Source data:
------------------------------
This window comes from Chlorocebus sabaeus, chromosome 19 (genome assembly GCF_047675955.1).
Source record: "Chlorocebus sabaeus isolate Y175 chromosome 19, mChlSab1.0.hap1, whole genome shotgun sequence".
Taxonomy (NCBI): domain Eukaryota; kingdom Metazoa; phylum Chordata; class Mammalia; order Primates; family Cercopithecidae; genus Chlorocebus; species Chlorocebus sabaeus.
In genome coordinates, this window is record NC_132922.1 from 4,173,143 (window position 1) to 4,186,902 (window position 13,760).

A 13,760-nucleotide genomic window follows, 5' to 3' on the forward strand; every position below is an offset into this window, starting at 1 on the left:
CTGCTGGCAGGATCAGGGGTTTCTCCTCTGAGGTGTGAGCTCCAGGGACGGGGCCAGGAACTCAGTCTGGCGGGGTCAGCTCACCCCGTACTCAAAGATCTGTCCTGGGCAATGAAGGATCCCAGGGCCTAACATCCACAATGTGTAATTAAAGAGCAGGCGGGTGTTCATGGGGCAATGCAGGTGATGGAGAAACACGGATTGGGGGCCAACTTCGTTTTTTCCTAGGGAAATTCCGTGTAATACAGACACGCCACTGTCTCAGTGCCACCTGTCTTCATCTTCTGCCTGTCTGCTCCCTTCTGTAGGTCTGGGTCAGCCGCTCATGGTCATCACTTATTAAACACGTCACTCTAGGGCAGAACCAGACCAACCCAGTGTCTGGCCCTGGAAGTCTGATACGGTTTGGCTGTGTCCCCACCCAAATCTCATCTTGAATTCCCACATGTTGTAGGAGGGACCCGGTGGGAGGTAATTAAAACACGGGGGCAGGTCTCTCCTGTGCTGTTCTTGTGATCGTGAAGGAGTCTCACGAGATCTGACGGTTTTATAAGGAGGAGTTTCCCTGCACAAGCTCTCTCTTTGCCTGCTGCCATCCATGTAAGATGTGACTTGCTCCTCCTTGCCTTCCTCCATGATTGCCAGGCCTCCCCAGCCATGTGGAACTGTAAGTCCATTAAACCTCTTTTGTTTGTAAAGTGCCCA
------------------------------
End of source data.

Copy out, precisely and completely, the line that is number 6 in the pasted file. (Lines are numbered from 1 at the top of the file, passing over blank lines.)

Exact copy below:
CTGCTGGCAGGATCAGGGGTTTCTCCTCTGAGGTGTGAGCTCCAGGGACGGGGCCAGGAACTCAGTCTGGCGGGGTCAGCTCACCCCGTACTCAAAGATCTGTCCTGGGCAATGAAGGATCCCAGGGCCTAACATCCACAATGTGTAATTAAAGAGCAGGCGGGTGTTCATGGGGCAATGCAGGTGATGGAGAAACACGGATTGGGGGCCAACTTCGTTTTTTCCTAGGGAAATTCCGTGTAATACAGACACGCCACTGTCTCAGTGCCACCTGTCTTCATCTTCTGCCTGTCTGCTCCCTTCTGTAGGTCTGGGTCAGCCGCTCATGGTCATCACTTATTAAACACGTCACTCTAGGGCAGAACCAGACCAACCCAGTGTCTGGCCCTGGAAGTCTGATACGGTTTGGCTGTGTCCCCACCCAAATCTCATCTTGAATTCCCACATGTTGTAGGAGGGACCCGGTGGGAGGTAATTAAAACACGGGGGCAGGTCTCTCCTGTGCTGTTCTTGTGATCGTGAAGGAGTCTCACGAGATCTGACGGTTTTATAAGGAGGAGTTTCCCTGCACAAGCTCTCTCTTTGCCTGCTGCCATCCATGTAAGATGTGACTTGCTCCTCCTTGCCTTCCTCCATGATTGCCAGGCCTCCCCAGCCATGTGGAACTGTAAGTCCATTAAACCTCTTTTGTTTGTAAAGTGCCCA